Buying a house is a huge milestone in the average person’s life. Unless you were born into money or made a killing very early on, it takes years of hard work before you are in the financial situation to even consider it. And while some don’t mind delaying this milestone and paying rent on an apartment in the meantime, others feel like they can no longer wait. They have a child on the way, or they resent the money wasted paying for property that is never going to be theirs. Some simply do not feel like they've been successful until they have bought their first property.
But the agitation to buy a house can lead to poor decisions. Not only are some buyers not in a good financial position, but there are many who, if they could look at it objectively, would see that a house is not an investment they want to make right now.
Here are 3 criteria that you must definitely meet if you are ready to buy your first house.
1. Your finances are in order
Although it should be obvious, this is by no means the case. There are many individuals and couples who choose to buy a house while still under pressure from credit card debts, student loans, and the like. While being debt free is definitely not a prerequisite to buying property, it is necessary that you are on top of your financial situation. You're not one step away from falling behind on repayments. You have a good credit score that is not at risk. You're not relying on your yearly bonus to get you out of trouble. If there’s an imminent possibility you might lose control of your financial situation, even if it’s unlikely, you should hold off on buying a house.
2. Your lifestyle won’t change
Too often we’re swayed by where we feel we should be, rather than by what makes us happy. If you've got the quality of life you always imagined for yourself, don’t throw that away. Maybe you're seeing friends and colleagues buying houses, and it seems like you're falling behind. But if you're going to have to sacrifice your lifestyle, it may not be worth it. For many, buying a house means they won’t get to travel for the foreseeable future or they're going to have to stop eating out or splashing out on entertainment. A house should benefit your lifestyle, not compromise it.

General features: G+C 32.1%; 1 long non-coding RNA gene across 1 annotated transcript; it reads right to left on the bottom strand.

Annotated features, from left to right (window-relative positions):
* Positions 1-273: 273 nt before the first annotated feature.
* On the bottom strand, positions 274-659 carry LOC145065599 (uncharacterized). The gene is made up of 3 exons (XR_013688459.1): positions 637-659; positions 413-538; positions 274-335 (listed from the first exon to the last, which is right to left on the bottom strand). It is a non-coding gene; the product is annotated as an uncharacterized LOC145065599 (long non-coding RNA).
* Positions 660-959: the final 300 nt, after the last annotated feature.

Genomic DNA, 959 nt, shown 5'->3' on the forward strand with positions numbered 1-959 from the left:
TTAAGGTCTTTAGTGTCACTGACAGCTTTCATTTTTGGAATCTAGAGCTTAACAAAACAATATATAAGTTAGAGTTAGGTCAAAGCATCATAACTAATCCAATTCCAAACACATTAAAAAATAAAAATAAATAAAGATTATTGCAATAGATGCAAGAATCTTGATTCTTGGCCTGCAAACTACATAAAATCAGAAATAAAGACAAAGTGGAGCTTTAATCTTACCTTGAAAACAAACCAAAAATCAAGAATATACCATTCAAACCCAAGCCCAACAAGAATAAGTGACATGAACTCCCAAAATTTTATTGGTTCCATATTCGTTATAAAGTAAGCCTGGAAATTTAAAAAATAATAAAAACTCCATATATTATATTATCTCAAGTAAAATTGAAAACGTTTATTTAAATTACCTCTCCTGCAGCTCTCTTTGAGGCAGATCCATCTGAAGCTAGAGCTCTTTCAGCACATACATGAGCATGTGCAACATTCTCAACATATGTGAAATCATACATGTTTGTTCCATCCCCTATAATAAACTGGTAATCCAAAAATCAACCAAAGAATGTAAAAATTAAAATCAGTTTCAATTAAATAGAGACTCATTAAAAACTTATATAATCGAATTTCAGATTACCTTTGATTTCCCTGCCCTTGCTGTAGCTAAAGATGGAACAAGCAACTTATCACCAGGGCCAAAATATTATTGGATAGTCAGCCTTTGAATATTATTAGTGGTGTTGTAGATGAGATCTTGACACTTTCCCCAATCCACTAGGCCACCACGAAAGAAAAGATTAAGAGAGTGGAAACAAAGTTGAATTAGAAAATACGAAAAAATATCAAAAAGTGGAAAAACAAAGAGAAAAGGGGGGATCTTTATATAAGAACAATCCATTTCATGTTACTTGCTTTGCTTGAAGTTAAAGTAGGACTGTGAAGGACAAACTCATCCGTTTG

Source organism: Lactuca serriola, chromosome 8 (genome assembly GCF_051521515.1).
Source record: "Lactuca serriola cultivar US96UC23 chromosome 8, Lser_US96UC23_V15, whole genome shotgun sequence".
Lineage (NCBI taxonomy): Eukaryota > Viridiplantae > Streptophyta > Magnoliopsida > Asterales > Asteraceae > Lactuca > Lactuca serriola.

3. You're happy where you are
Finally, a crucial factor in choosing to buy a house is that you're happy living where you are. Before you make the investment, you might not see all the ways a house ties you down. Yes, you could always sell or rent it out if you want to move away, but finding a buyer or tenant is not easy, and can delay your plans indefinitely. Furthermore, having kept up with maintenance or done any extra work on your house, you'll be unhappy letting it go without making back what you put into it. But the truth is that its value may well have appreciated at too slow a pace to match your investment. Putting the necessary work into a house is worth it if you're there for the long run, but not if you move every couple of years.
Ultimately, the decision to buy a house is one that should not be made lightly. If there are any doubts in your mind, you'd better explore them. Otherwise, your new property might bring you nothing but stress.